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How to Catch Winter Pinkie

By Jesse Rotin

There’s just something about Snapper which makes anglers go crazy each season, with many spending long hours on the water chasing them. However, for the rest of the year many fishos forget how widely accessible this species is. I enjoy chasing Snapper on lures, especially at this time of the year because there’s far less fishing pressure and although they may not be as big, their sheer abundance more than makes up for it.

Over here

Snapper just love structure and especially rocky areas where they can forage for food and create a home. Jetties, estuaries, break-walls, harbours, wrecks and reefs are all happy hunting grounds. Snapper will use the low light periods to feed on Molluscs, Crabs and other Crustaceans over shallow ground. Fishing early or late in the day when Snapper group up and feed in shallower water will bring the best result’s using soft plastics. However, if you’re fishing through the day then you’ll find that Snapper will retreat back to deeper water and this is when I opt to using the Kohga Jigs.

Snapper are also big fans of flow, especially during high tide when they use this to their advantage to get up and feed in the shallows.

Many ways to catch a Snap

Snapper and lures go hand in hand and at times this species will hunt down just about anything that moves. Snapper can be caught using a variety of methods, but a couple of my favourite techniques include casting soft plastics and slow jigging Kohga (or Octopus) style jigs.

When it comes to fishing soft plastics, I like to keep the retrieve fairly simple. I cast the lure out and allow it to sink to the bottom. Once the lure has reached the sea floor, I give the rod tip two or three sharp flicks up and retrieve the slack line as the lure returns to the bottom. Snapper have a tendency to inhale the lure on the drop, almost ripping the rod out of your hands, so it pays to keep a sharp eye on the line. Kohga jigging is very similar, except you’re trying to fish the jig in the bottom third of the water column. I allow the Kohga to free fall, then jig vertically with a series of slow hops and drops from a boat or structure. Snapper will nip at the skirt of the jig and it’s important not to strike too hard in this case and rather gently lift or retrieve into the hook up.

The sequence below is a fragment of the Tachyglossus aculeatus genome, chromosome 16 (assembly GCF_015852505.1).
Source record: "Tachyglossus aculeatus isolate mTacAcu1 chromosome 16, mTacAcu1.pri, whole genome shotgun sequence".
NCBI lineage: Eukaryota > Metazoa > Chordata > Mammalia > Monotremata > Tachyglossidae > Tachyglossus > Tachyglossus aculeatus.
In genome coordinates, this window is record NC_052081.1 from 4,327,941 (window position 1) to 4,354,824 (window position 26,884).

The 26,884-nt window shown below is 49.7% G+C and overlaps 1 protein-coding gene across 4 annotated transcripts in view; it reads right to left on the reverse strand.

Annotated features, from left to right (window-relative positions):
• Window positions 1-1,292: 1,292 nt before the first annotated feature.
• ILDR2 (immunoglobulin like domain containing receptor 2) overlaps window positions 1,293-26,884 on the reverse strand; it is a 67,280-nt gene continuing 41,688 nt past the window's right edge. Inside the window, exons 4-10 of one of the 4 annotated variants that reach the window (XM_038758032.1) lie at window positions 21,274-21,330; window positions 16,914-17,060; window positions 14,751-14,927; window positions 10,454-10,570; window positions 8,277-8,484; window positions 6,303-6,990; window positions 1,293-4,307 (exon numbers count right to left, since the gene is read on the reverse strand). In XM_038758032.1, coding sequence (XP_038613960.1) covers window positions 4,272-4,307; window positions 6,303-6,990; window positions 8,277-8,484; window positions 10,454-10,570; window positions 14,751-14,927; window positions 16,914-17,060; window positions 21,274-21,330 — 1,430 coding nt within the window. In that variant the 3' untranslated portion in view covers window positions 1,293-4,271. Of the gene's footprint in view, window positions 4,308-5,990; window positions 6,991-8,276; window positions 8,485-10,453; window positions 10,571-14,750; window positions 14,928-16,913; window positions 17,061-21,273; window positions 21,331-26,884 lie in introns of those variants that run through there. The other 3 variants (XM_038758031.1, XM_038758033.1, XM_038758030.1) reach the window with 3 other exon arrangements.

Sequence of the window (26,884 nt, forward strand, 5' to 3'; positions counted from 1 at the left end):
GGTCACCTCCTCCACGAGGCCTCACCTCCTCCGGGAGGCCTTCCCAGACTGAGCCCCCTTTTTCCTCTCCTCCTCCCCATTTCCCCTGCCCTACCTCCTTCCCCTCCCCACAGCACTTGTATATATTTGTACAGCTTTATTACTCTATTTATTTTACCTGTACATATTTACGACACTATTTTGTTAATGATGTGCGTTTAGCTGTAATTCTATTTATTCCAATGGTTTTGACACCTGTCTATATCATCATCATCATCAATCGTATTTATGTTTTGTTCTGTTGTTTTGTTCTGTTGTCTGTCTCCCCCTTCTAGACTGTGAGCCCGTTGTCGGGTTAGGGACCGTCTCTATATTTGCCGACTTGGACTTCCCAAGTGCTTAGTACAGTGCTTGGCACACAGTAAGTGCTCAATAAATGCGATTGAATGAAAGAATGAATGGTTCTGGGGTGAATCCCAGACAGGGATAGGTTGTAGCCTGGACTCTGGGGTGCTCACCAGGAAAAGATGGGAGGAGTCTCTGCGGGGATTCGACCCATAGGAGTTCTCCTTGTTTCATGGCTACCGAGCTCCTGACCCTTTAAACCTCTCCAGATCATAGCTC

Soft plastics outfits                                                

* Rods - TD Zero 702LFS / TD Hyper 701LFS                                                                 

* Reel - TD Sol 3 2500LT / TD Kix 2500LT                                            

* Mainline - J-Braid Grand Island Blue 8lb           

* Leader - J-Thread Flurocarbon 8-10lb

Kohga outfit

* Rod – TD Zero 702MB

* Reel – CC80

* Mainline – J-Braid Grand Multi 15lb

* Leader – J-Thread Flurocarbon 16lb

Lure Setups
Soft Plastics
* Daiwa BaitJunkie Minnow 2.5 in Copper Flash
* Daiwa BaitJunkie Minnow 3.2 in Motor Oil UV
* 1/12th – 1/8th for shallow water and
* 1/6th – 1/4th for deeper areas with 1/0 -3/0 hook sizes
Kohga (octopus jigs)
* 60g all colours, however colour choice can vary depending on depths and your locations.

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